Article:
Winners Announced in German Nonfiction Translation Competition

In News by Porter Anderson

‘A fine use of language that conveyed the text’s complexity’ led jurors to their top choice in the Geisteswissenschaften International Nonfiction Translators Competition.

By Porter Anderson, Editor-in-Chief | @Porter_Anderson

‘Reader-Friendly Style’
Winners in the  Geisteswissenschaften International Nonfiction Translation (GINT) competition have been announced, and are receiving a total US$3,000 in prize money.

This is a competition referred to by Publishing Perspectives in October, and organized by the German Publishers & Booksellers Association (Börsenverein) and German Book Office New York.

In a prepared statement, the organizers said, “Translators in the competition were asked to choose between excerpts from two outstanding historical studies that were published in Germany.” Both of these studies are guaranteed to receive translation funding from Geisteswissenschaften International.

The excerpts were drawn from:

Close to 100 entries were evaluated by translator and head juror Shelley Frisch; Sarah Pybus, translator and winner of the first GINT competition in 2015; Paula Bradish, a staff member of the publishing house Hamburger Edition and freelance translator; and Laura Leichum of Georgetown University Press.

The Winners

Emma Rault

First prize ($1,500): Emma Rault
Her translation (PDF)

In statements of rationale on the jury’s choices, we read commentary about Rault’s work that demonstrates how relevant some of the competition texts might be to today’s social and political currents:

“In awarding the top honors to Emma Rault, the jurors found much to praise in her translation of the excerpt from Ulrich Herbert’s description of Hitler’s Machtergreifung (seizure of power) in 1933. This excerpt charts the swift process by which the National Socialists ushered in a new epoch by playing on social unrest to transform the political system.

“Rault’s entry displayed an excellent understanding of the subject matter and command of the terminology in this area of scholarship, as well as a fine use of language that conveyed the text’s complexity in a reader-friendly style.

“Moreover, the translator conducted the research needed to identify English-language references and implement academic conventions for source documentation, which made this entry stand out among all the others in its handling of the book’s academic content.”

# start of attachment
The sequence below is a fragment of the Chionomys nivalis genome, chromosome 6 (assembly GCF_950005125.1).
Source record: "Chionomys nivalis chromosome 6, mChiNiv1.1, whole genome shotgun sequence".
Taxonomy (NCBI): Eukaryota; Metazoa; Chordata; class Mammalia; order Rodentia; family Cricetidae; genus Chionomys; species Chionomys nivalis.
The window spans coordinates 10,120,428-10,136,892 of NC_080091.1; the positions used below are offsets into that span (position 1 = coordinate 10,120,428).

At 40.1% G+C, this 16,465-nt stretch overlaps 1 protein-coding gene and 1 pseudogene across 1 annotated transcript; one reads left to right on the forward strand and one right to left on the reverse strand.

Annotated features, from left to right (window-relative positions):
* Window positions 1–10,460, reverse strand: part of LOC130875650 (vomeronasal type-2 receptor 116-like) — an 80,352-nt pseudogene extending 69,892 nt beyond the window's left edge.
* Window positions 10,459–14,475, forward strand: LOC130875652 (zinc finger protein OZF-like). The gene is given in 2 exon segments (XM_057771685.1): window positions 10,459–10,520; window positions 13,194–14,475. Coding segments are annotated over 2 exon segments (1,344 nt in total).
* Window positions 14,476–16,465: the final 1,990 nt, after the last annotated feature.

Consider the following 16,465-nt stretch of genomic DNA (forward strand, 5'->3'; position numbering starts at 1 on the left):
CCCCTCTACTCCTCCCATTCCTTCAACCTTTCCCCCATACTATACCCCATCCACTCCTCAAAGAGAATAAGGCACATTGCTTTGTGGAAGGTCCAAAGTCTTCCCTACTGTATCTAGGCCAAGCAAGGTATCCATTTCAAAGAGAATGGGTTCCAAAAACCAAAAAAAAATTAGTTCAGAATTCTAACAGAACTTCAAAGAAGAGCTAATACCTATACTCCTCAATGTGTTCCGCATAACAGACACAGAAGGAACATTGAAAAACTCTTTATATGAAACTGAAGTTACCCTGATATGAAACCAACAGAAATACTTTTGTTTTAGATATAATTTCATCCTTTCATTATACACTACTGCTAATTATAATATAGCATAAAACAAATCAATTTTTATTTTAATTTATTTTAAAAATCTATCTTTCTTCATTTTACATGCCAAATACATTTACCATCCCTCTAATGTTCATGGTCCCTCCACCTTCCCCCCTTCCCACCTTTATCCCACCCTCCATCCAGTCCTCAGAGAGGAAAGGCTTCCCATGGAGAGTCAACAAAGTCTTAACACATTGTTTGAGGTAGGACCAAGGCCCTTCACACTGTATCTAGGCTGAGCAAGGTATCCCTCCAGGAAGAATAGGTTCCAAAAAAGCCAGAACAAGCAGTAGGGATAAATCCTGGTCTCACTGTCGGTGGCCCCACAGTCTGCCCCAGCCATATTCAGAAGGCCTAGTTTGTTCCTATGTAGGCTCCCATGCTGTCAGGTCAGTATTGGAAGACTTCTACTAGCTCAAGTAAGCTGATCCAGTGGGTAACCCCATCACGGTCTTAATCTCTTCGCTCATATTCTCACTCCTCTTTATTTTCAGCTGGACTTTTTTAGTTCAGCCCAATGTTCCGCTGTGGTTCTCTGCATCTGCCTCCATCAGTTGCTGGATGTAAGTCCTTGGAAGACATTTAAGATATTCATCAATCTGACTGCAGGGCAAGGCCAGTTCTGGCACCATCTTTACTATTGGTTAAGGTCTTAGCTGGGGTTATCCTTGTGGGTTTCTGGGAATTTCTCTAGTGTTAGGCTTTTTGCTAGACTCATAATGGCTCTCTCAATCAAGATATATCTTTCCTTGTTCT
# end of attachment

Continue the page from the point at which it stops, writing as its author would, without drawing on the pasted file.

Isabelle Chaize

Second prize ($1,000): Isabelle Chaize
Her translation (PDF)

The jury on Chaize’s work: “The second honor goes to Isabelle Chaize, who found elegant solutions and turns of phrase for many of the text’s difficult passages, and conveyed the tone admirably.”

Sharon Howe

Third prize ($500): Sharon Howe
Her translation (PDF)

And jury commentary on Howe’s effort: “The third and final honor goes to Sharon Howe, whose good grasp of the original was evident in her choice of less ‘obvious’ but fitting phrases.”

‘Finest Nonfiction Writing’

The jurors chose “entries that would best enable English-language readers to engage successfully with some of the finest nonfiction writing being published in Germany today,” according to the news release.

The difficulty of the challenge was found in the fact that the trio of “winning translators needed to demonstrate an ability to handle academic vocabulary, as well as to display a flair for language that would make these texts not just accessible to their new English-language readership, but also inviting and rewarding.”

The translation competition aims to support the goal of translation promotion pursued by the Börsenverein together with the Fritz Thyssen Foundation, the German Foreign Office, and the VG Wort since 2008 through the Geisteswissenschaften International program.

About the Author

Porter Anderson

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Porter Anderson is Editor-in-Chief of Publishing Perspectives. Prior to that he was Associate Editor for The FutureBook, a channel at The Bookseller focused on digital publishing. Anderson has also worked with CNN International, CNN.com, CNN USA, the Village Voice, the Dallas Times Herald, and other media.